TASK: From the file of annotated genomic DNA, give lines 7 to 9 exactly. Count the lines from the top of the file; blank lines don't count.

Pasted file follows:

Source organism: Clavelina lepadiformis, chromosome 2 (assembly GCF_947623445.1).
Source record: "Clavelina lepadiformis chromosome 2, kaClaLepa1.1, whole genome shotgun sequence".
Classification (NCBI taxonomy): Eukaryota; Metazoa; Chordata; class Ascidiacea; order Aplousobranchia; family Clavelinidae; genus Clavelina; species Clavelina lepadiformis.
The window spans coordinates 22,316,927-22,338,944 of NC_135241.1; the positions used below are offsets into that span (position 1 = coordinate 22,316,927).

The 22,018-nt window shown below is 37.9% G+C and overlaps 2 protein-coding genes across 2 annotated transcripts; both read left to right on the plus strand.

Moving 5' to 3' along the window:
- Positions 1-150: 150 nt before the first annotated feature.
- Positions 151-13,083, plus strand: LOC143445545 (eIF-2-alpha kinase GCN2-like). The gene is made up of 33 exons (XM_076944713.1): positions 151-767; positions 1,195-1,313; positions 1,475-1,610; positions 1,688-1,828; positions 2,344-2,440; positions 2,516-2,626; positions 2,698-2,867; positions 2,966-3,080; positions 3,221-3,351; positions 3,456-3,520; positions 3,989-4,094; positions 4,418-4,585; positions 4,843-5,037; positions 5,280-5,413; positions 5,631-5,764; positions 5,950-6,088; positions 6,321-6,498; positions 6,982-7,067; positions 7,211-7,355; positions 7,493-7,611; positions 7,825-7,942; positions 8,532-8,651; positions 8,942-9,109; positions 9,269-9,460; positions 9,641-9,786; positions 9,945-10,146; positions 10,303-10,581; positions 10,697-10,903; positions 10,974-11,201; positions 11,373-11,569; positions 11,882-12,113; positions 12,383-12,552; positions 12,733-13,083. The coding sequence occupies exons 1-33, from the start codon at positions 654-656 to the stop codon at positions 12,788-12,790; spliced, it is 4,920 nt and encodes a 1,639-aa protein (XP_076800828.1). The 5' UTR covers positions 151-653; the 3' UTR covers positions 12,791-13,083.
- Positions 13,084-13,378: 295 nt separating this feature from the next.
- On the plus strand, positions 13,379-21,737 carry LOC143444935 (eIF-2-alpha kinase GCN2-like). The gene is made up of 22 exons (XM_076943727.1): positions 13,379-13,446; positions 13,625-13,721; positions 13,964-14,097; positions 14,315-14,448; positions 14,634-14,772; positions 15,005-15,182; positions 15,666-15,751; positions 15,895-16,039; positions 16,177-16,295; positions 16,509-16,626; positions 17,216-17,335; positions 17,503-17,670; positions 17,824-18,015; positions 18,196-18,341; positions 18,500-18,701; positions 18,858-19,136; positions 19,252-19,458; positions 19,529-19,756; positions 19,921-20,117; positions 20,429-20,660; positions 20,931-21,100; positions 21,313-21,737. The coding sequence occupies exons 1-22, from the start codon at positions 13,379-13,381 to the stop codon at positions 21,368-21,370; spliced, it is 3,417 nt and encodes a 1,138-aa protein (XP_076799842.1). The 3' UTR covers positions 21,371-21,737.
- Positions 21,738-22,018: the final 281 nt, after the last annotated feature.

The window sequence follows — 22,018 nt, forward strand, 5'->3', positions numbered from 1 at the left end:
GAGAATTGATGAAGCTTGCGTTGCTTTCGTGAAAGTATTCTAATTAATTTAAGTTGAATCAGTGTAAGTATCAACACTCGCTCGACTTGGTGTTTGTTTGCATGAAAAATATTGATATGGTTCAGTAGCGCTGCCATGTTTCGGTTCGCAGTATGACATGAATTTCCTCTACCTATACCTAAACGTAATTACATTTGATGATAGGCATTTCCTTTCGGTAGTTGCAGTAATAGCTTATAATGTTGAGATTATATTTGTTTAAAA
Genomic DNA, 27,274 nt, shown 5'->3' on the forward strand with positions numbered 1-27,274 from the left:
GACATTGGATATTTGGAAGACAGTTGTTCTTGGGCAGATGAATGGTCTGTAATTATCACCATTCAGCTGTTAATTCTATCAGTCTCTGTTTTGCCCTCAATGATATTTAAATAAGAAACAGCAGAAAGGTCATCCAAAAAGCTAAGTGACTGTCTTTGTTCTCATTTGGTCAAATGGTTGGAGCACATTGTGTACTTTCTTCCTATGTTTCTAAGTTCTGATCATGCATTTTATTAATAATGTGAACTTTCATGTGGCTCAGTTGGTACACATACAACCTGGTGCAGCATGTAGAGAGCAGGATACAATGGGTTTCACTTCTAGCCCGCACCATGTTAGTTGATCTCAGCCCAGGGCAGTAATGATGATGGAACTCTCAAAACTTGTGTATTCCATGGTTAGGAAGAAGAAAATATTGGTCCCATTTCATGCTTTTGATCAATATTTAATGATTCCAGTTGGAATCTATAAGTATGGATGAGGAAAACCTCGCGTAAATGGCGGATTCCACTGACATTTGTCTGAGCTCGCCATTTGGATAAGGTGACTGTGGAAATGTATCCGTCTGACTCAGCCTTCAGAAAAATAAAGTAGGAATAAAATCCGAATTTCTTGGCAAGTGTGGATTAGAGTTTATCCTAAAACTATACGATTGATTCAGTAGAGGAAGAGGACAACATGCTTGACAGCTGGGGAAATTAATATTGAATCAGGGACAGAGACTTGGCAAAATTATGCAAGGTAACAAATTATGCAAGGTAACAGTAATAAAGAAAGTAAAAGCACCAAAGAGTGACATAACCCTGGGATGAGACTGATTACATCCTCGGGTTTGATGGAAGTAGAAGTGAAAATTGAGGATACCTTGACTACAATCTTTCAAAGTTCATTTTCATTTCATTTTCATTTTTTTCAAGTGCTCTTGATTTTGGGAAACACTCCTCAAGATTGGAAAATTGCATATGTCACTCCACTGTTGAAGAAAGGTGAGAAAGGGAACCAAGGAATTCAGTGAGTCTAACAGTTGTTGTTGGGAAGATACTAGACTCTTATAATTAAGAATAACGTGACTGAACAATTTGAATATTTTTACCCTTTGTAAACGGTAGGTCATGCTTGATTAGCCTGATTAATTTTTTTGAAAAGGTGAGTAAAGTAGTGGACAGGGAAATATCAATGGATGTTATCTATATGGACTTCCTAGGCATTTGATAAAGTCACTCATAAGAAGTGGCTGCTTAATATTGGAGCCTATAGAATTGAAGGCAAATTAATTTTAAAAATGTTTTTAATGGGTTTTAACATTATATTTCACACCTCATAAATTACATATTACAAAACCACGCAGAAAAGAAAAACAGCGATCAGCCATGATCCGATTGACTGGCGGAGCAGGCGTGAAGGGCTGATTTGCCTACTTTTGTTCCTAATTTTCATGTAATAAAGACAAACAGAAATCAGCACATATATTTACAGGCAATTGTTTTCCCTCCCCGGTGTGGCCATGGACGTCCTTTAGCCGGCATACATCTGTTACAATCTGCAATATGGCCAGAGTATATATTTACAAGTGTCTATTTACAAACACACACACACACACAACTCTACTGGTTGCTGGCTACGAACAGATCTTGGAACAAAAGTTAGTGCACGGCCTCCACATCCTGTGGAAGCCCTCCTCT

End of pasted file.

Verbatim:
- Positions 1-150: 150 nt before the first annotated feature.
- Positions 151-13,083, plus strand: LOC143445545 (eIF-2-alpha kinase GCN2-like). The gene is made up of 33 exons (XM_076944713.1): positions 151-767; positions 1,195-1,313; positions 1,475-1,610; positions 1,688-1,828; positions 2,344-2,440; positions 2,516-2,626; positions 2,698-2,867; positions 2,966-3,080; positions 3,221-3,351; positions 3,456-3,520; positions 3,989-4,094; positions 4,418-4,585; positions 4,843-5,037; positions 5,280-5,413; positions 5,631-5,764; positions 5,950-6,088; positions 6,321-6,498; positions 6,982-7,067; positions 7,211-7,355; positions 7,493-7,611; positions 7,825-7,942; positions 8,532-8,651; positions 8,942-9,109; positions 9,269-9,460; positions 9,641-9,786; positions 9,945-10,146; positions 10,303-10,581; positions 10,697-10,903; positions 10,974-11,201; positions 11,373-11,569; positions 11,882-12,113; positions 12,383-12,552; positions 12,733-13,083. The coding sequence occupies exons 1-33, from the start codon at positions 654-656 to the stop codon at positions 12,788-12,790; spliced, it is 4,920 nt and encodes a 1,639-aa protein (XP_076800828.1). The 5' UTR covers positions 151-653; the 3' UTR covers positions 12,791-13,083.
- Positions 13,084-13,378: 295 nt separating this feature from the next.